These are an ideal way to improve your facial skin, boosting circulation, lymphatic drainage and getting rid of morning puffiness. 

Technique is everything here, and the right movements can help you tighten your facial muscles and sculpt your cheekbones – if you do it every morning, you’ll soon be looking more youthful and rejuvenated. and c) to sculpt and tighten our facial muscles.

The main direction of the message is from the chin upwards to your temples, helping stimulate blood flow and the benefits this brings, such as stimulating lymphatic draining and providing your facial muscles with more oxygen to help recovery. It can even help with facial contouring!


Sunscreen: You know what I’m going to say

If there’s one thing we have heard over and over again, it’s the importance of using sunscreen on a daily basis to help protect your skin from sun damage. We think that 90% of skin aging is in your control and is directly linked to sun exposure. So even on cloudy, winter days, it’s not difficult to protect your skin with a 5-star UVA rated sunscreen with SPF 30. Just apply sunscreen with your makeup every day, and your skin will thank you for it.


Adapt your skincare routine to the seasons

The weather is another external factor that can wreak havoc on your skin. The combination of low temperatures outside and increased indoor heating in the winter can really dry out your skin. The summer brings its own issues with humidity, sun exposure, and rising temperatures, which can cause oily skin, dark spots, and even sun damage. It’s key to adapt your skincare routine to the changing temperatures with different products and ingredients. We’ll be posting more information on this soon!


Feed and water your skin

Even a top-notch skincare routine can’t help your skin if your diet isn’t up the task. Gut health is key to glowing skin, so read up on the best health-giving foods out there to optimise your chances of looking great. Equally important to remember are the foods and drinks you need to avoid to keep your skin in top condition (hint: sugar and alcohol aren’t ideal!)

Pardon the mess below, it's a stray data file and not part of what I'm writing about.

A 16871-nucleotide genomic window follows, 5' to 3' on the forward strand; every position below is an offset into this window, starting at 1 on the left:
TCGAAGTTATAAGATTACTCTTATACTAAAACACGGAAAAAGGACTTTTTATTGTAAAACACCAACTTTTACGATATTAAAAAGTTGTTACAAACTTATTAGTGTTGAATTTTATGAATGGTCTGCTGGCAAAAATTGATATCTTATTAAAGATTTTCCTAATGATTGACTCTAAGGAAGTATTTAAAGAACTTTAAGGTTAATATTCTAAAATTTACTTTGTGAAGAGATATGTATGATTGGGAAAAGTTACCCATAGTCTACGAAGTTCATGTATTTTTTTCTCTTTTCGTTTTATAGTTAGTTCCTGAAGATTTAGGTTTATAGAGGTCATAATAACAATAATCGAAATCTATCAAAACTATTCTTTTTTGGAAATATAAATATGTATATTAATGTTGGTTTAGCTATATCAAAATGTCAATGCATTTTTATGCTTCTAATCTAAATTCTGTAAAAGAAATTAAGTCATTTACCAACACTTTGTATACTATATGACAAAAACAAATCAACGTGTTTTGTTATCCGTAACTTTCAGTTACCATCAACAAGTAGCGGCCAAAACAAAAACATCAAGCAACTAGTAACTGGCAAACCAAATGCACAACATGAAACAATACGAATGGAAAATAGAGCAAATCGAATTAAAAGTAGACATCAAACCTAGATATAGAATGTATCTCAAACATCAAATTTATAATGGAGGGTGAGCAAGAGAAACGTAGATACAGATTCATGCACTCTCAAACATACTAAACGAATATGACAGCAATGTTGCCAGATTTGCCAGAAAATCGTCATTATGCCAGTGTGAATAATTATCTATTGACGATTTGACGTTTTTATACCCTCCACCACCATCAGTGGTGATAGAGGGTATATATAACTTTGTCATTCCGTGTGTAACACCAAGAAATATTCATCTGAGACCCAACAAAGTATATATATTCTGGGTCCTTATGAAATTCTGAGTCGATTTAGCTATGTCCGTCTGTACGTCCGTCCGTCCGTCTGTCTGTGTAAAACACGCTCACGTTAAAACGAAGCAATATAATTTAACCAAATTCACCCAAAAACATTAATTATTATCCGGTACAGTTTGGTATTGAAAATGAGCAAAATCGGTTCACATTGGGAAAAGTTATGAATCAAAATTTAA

A tip for a top-notch skincare routine is plenty of water. Hydrated skin looks plumper and less sallow – the 2-litre rule is well-known, but the most important thing is to listen to your body and make sure that you are as hydrated as you need to be.


Hydration 101

Following on from the previous tip – hydration is a basic when it comes to your skincare routine, regardless of whether you have dry or oily skin. In the latter case, if you’re not hydrated, your body will produce more sebum to compensate for the dryness. Moisturise morning and night, and think about using a nighttime serum to keep the hydration going. For best results, look for hyaluronic acid, glycerin, peptides, and ceramides.


No touching your spots!

You know you shouldn’t be doing that, so don’t! You’ll likely cause scars and also spread the bacteria elsewhere on your face. The problem is that the complex layers of skin make it difficult to ensure that you’ve sanitised the area properly and it’s common to aggravate the problem, so really try to avoid it – your skin will thank you for it.


Remember – Skin needs to sleep too

As with the rest of your body, sleep is the time for your metabolism to get its reparation game going, replenishing cells everywhere, and your skin is no exception – it’s called ‘beauty sleep’ for a reason! Whether it’s a solid eight hours or a more luxurious ten, getting enough sleep so your body and skin can repair itself is key. A nighttime skincare routine can help you disconnect from screens and prepare yourself for a quality rest. Sleep hygiene is really important, and ensuring you wake up fresh with great skin is a great motivator!

A fantastic skincare routine might need a little more

If you’ve got a special occasion that you just need to look your best for, take a look at our laser facials – they’re just the thing to top you up and make sure you’re looking absolutely immaculate, and give you the confidence you need for your big moment!